Dr Barnard, who worked at Johnson Matthey's Technology Centre in Sonning Common, UK, is today recognised for his contributions to the chemical sciences industry.
His work on the chemistry of carboplatin helped its rapid approval in the UK for the treatment of ovarian cancer, and the development of the Active Pharmaceutical Ingredient (API) Manufacturing business of Johnson Matthey's Fine Chemicals Division . He applied this experience to the regulatory submissions for a number of other platinum drug candidates.
Dr Barnard studied at the University of York completing his Doctor of Philosophy (D.Phil) in organometallic chemistry in the 1970s. He has worked at Johnson Matthey for more than 36 years and retired in March. He remains a Scientific Consultant to the company.
I'd like to thank all the people who have assisted me as part of the teams who developed the products that this award acknowledges
Speaking at the award presentation last night Dr Barnard said: "I'd like to thank all the people who have assisted me as part of the teams who developed the products that this award acknowledges. These include people not only from within Johnson Matthey, but from collaborating companies and institutions, such as the Royal Marsden Hospital and the Institute of Cancer Research. All of us worked as a very large team to get the drugs approved and my role was a small but necessary part."
Steve Pleasance, Industry Manager at the Royal Society of Chemistry said: "The Industry and Technology Awards recognise the outstanding contributions made by industrial chemists, often working in teams, from the discovery, development and application of new chemicals, processes and / or technologies, through to improving STEM skills and encouraging the next generation of chemists."
Dr Robert Parker, Chief Executive of the Royal Society of Chemistry said: "It is always a pleasure to recognise excellence in the chemical sciences and I am pleased to acknowledge the illustrious achievements of our prize and award winners this year.
"Whether they work in research, industry or academia, our winners are the very best in their fields, and they can be very proud to follow in the footsteps of some of the most influential and important scientists around the world.
"In a complex and changing world, chemistry and the chemical sciences are vital in responding to some of humanity's biggest challenges and our prize and award winners are at the forefront of meeting that challenge."
Prize winners are evaluated for the originality and impact of their research, as well as the quality of the results which can be shown in publications, patents, or even software. The awards also recognise the importance of teamwork across the chemical sciences, and the abilities of individuals to develop successful collaborations.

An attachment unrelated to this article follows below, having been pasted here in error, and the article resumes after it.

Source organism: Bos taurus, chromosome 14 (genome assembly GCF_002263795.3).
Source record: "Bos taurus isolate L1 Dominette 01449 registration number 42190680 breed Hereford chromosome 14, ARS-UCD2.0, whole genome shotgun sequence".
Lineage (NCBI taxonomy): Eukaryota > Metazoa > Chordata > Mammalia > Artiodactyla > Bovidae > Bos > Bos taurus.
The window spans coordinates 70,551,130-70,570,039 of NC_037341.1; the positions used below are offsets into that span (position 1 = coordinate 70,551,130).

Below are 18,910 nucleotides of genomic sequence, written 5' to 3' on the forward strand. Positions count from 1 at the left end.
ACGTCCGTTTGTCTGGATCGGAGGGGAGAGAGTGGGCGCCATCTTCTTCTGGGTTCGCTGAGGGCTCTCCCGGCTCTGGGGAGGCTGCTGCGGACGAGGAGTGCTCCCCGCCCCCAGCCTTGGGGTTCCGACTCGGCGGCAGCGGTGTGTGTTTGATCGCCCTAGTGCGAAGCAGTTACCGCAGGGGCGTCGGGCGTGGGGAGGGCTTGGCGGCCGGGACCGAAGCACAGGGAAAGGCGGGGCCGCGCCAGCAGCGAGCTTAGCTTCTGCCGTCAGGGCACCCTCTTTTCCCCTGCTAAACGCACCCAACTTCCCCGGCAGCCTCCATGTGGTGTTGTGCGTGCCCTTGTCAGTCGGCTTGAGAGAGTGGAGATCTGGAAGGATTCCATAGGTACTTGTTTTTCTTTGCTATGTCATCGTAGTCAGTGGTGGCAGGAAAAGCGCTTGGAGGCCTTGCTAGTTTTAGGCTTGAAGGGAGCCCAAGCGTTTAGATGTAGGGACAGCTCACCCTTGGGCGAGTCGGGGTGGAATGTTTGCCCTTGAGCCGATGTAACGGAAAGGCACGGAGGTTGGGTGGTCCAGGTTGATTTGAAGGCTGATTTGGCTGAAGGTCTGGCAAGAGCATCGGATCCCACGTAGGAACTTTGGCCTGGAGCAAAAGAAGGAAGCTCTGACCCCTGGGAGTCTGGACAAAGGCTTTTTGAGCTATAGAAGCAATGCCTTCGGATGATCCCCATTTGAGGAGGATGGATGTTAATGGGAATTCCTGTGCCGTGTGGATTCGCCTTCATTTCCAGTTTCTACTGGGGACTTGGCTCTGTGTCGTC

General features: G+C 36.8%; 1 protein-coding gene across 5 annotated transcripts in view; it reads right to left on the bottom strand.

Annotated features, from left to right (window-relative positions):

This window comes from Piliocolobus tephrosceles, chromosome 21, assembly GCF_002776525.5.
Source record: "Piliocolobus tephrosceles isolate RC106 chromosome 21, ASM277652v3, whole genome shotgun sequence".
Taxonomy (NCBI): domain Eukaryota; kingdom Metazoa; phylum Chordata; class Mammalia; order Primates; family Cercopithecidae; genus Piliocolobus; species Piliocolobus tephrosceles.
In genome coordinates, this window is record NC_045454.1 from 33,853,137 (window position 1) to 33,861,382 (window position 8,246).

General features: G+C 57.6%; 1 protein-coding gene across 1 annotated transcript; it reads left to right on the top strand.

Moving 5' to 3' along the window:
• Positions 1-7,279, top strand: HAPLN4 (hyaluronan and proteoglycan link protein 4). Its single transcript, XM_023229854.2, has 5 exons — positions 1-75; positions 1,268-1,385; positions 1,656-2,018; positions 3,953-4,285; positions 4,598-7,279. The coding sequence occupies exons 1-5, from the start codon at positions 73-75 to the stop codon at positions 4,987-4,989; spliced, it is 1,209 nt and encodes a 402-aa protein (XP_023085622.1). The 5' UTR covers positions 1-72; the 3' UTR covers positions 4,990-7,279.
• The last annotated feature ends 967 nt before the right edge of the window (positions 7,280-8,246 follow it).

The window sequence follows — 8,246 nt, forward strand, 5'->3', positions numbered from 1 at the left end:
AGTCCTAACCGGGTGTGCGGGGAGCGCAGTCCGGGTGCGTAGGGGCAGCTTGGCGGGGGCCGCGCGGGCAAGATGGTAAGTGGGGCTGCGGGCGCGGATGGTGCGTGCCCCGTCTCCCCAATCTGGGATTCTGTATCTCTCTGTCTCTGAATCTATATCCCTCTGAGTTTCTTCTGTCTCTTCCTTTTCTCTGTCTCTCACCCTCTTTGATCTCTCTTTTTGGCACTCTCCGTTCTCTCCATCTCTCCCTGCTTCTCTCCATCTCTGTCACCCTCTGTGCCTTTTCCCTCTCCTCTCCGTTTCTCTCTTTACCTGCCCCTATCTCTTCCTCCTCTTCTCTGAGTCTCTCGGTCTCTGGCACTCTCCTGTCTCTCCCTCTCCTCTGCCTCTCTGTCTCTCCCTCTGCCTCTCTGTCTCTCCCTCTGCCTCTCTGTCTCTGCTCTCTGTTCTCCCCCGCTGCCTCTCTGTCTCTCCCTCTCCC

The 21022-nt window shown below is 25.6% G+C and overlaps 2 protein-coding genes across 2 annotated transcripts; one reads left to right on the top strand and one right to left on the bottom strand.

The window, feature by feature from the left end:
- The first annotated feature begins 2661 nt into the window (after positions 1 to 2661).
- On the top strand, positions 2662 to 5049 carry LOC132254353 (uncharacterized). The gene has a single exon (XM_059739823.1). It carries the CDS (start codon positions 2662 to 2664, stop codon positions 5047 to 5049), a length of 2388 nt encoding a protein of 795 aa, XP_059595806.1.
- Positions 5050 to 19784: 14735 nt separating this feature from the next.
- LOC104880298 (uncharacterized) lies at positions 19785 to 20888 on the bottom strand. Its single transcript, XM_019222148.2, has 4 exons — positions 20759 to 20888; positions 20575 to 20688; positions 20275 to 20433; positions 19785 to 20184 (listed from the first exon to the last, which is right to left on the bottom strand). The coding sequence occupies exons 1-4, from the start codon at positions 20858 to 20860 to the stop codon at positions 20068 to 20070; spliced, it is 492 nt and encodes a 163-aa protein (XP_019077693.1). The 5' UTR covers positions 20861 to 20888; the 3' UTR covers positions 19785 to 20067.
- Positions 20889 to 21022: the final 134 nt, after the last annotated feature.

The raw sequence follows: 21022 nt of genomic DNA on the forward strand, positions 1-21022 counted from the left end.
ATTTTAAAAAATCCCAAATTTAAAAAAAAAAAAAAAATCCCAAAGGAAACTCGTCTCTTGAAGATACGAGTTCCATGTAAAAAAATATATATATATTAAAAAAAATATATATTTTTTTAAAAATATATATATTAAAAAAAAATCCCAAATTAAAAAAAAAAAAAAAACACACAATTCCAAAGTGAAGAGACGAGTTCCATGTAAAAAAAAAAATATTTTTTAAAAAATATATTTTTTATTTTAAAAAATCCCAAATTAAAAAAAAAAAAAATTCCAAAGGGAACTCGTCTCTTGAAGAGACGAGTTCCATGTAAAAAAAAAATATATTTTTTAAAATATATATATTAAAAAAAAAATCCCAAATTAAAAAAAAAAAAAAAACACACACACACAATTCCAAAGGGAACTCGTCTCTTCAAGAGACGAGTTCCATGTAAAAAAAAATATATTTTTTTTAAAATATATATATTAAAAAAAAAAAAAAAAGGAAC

Notes for editors
About Johnson Matthey
Johnson Matthey is a global speciality chemicals company underpinned by science, technology and its people. A leader in sustainable technologies, many of the group's products enhance the quality of life of millions through their beneficial impact on the environment, human health and wellbeing. The group focuses on clean air, clean energy and low carbon technologies and is an expert in the application and recycling of precious metals. Johnson Matthey has operations in over 30 countries and employs around 12,000 people. Its products and services are sold across the world to a wide range of advanced technology industries.
Rewarding Excellence and Gaining Recognition
The Royal Society of Chemistry's Prizes and Awards recognise achievements by individuals, teams and organisations in advancing the chemical sciences. It rewards those undertaking excellent work in the chemical sciences from across the world.
There are over 60 Prizes and Awards available in the main portfolio, covering all areas of the chemical sciences. So whether you work in research, business, industry or education, recognition is open to everyone.
An illustrious list of 47 previous winners of the Royal Society of Chemistry's Awards have gone on to win Nobel Prizes for their pioneering work, including Harry Kroto, Fred Sanger and Linus Pauling.
The Royal Society of Chemistry is the world's leading chemistry community, advancing excellence in the chemical sciences. With over 53,000 members and a knowledge business that spans the globe, we are the UK's professional body for chemical scientists; a not-for-profit organisation with 170 years of history and an international vision of the future. It promotes, supports and celebrates chemistry. It works to shape the future of the chemical sciences – for the benefit of science and humanity.
More information on Royal Society of Chemistry Prizes and Awards